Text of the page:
Shopping. It’s supposed to be a girl’s best friend.
Try enemy instead.
Is there anything more torturing than picking through racks, finally finding ONE piece of clothing that you (a) like and (b) is your size, taking it into the dressing room, and looking at yourself in three full-length mirrors in horrible lighting that make your skin look radioactive? Sweaters and jackets aren’t too bad. Shorts and bikinis? A different story.
We shame our bodies because we don’t see them as “perfect.”
Mannequins make everything look so flawless, so beautiful. Their size 2-4 frames have the ideal proportions. They don’t have our lumps and bumps, our knobby kness, our torsos that seem to be longer than our legs or vice versa. It’s hard to picture how that shirt will look on you when you see it hanging on a culturally desirable figure.
Sure, we can have more plus-size models and body positive ads. But will that really stop that voice in your head that mocks you when that sparkly tank top doesn’t fit just right? Sizes on clothes are powerful.
You don’t have to be XXXXL to feel body shame. You just have to have a body.
Size 0 or size 2 doesn’t guarentee happiness. Looking like Barbie doesn’t exempt you from bad body image days.
Even when the size small/medium shorts I had always worn in high school hung off my body, even when my bra straps slipped off my shoulders, even when my feet swam in my tennis shoes… I wasn’t happy. At first, it was because I still looked in the mirror and saw the pudgy girl I thought I was. Then, during recovery, it was because I didn’t have rippling biceps like my sister to fill out that t-shirt or didn’t have a big enough butt for those shorts. I was a size 00, and I still left stores empty-handed with tears in my eyes.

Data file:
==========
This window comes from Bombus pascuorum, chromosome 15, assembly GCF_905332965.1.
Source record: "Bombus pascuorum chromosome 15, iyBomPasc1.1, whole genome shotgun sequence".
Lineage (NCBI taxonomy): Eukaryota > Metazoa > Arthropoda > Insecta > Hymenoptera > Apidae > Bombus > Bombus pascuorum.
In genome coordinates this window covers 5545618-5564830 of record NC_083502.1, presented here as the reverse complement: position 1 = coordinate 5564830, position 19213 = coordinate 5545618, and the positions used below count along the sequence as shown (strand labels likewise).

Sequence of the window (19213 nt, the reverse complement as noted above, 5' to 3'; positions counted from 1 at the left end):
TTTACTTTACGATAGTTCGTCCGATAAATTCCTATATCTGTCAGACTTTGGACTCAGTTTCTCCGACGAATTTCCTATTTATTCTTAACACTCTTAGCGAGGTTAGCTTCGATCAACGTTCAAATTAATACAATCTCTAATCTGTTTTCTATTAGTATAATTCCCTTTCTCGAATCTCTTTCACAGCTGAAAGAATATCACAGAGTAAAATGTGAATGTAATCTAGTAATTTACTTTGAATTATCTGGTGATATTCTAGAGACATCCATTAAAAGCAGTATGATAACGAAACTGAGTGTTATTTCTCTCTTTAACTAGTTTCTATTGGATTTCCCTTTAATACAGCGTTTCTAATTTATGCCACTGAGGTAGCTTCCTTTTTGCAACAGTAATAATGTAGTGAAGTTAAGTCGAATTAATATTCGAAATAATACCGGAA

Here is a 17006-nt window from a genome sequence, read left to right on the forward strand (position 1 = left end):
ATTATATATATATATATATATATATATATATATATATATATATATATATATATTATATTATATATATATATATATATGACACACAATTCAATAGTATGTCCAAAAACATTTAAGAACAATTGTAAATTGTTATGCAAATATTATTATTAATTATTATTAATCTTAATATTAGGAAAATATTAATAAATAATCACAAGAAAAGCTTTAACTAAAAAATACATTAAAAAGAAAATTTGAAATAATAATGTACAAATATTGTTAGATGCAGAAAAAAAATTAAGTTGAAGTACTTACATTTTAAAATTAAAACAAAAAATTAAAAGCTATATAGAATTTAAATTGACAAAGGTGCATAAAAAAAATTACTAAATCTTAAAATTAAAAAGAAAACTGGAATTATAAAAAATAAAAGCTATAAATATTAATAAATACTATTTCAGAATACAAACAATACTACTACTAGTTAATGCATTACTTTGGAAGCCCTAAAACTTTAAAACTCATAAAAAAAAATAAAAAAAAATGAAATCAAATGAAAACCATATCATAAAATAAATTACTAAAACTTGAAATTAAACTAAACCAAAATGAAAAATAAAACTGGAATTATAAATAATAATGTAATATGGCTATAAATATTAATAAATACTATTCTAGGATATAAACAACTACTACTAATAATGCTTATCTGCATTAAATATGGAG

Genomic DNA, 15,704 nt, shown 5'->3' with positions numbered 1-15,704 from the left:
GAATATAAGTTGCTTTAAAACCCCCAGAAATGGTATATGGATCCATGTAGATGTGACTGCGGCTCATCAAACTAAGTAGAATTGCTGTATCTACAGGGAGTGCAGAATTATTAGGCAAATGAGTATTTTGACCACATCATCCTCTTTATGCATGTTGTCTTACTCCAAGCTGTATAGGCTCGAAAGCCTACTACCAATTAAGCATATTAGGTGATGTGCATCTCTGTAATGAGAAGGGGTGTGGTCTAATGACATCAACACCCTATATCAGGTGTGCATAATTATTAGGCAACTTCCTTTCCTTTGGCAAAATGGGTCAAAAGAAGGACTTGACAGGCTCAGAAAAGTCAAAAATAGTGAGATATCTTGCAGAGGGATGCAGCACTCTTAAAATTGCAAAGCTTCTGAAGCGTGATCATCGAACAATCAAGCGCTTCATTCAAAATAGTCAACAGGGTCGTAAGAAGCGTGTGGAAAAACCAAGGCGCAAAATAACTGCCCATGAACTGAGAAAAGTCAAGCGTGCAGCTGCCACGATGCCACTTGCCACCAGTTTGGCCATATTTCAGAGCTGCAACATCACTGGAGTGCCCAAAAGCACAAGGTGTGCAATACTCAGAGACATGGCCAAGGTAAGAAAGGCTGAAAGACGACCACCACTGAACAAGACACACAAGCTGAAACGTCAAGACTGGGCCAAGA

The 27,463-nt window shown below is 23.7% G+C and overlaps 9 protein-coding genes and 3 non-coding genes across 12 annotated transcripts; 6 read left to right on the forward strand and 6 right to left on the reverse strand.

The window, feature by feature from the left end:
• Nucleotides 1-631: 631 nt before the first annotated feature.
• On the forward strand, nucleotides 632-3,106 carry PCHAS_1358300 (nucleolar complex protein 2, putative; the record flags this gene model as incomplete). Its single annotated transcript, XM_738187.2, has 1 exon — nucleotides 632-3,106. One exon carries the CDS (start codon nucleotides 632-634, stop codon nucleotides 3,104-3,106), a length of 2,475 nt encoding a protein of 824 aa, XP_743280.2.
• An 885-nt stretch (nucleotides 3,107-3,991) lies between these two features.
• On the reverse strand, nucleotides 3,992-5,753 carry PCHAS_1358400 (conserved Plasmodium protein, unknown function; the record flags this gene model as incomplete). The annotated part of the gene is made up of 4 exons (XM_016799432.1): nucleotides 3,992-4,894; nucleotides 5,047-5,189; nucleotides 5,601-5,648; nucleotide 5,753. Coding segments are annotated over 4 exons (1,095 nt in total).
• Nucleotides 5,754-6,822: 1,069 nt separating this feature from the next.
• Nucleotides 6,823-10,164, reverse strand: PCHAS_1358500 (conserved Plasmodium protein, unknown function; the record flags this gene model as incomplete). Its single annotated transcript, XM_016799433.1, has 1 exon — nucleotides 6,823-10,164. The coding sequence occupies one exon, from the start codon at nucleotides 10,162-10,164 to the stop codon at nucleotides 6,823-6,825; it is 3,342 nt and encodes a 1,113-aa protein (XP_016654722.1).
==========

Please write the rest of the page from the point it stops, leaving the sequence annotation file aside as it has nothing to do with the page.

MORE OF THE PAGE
The sizing on clothing was a back-and-forth battle. Every time I needed to buy new pants because the old pair I bought (while at an unhealthy weight) became a little tighter, I was happy. Tighter jeans meant getting healthier, stronger.
Then a tiny voice would say, “But don’t you want to be size 0 anymore? If you’re this new size now, what’s to stop you from getting bigger and bigger?”
I thought I had escaped the calorie-counting, scale-watching obsession with numbers. Yet, here were more numbers–sizes–making me have a virtual breakdown in Kohl’s parking lot.
Having a beach body doesn’t mean fitting into some bikini. Having the body we always wanted doesn’t mean fitting into some pair of jeans we’ve had hidden in our closet for years.
Having the “perfect” body means having the confidence and self-esteem to feel comfortable no matter what we’re wearing. We are spirits and minds and hearts inside bodies, not merely bodies meant to look picture-ready all the time.
Like it or not, clothing is often a part of our identity. We choose what we want to wear and how we want to wear it. As much as walking around naken might get rid of this pressure to dress “right,” that doesn’t work if you want to be a functional member of society.
Sizes probably aren’t going to change, but you will. One day, you might be a size 0. A few years down the road, a size 8. But–just like the numbers on a scale–these sizes aren’t measuring your health or happiness.
I wish I could cover up every clothing tag in a store. I can’t (at least, I think that might be illegal). What I can do is change my attitude.
Next time I try on a less-than-flattering shirt or too baggy/tight pants, I’m going to think, “Something’s wrong with these clothes” rather than “Something’s wrong with me.”
You aren’t a dress size. You aren’t a swimsuit. You aren’t even that tank top you love to wear.
That t-shirt looks horrible on you? Put it back on the rack. Move on.
You are more than a body. Work on cultivating your spirit and self-confidence instead so that, even if you wear a muumuu, no one can say you don’t shine.
Love to hear your thoughts!
–> How big of a role do the sizes of your clothes play in your life?
–> How do you deal when trying on clothes in stores and nothing seems to fit?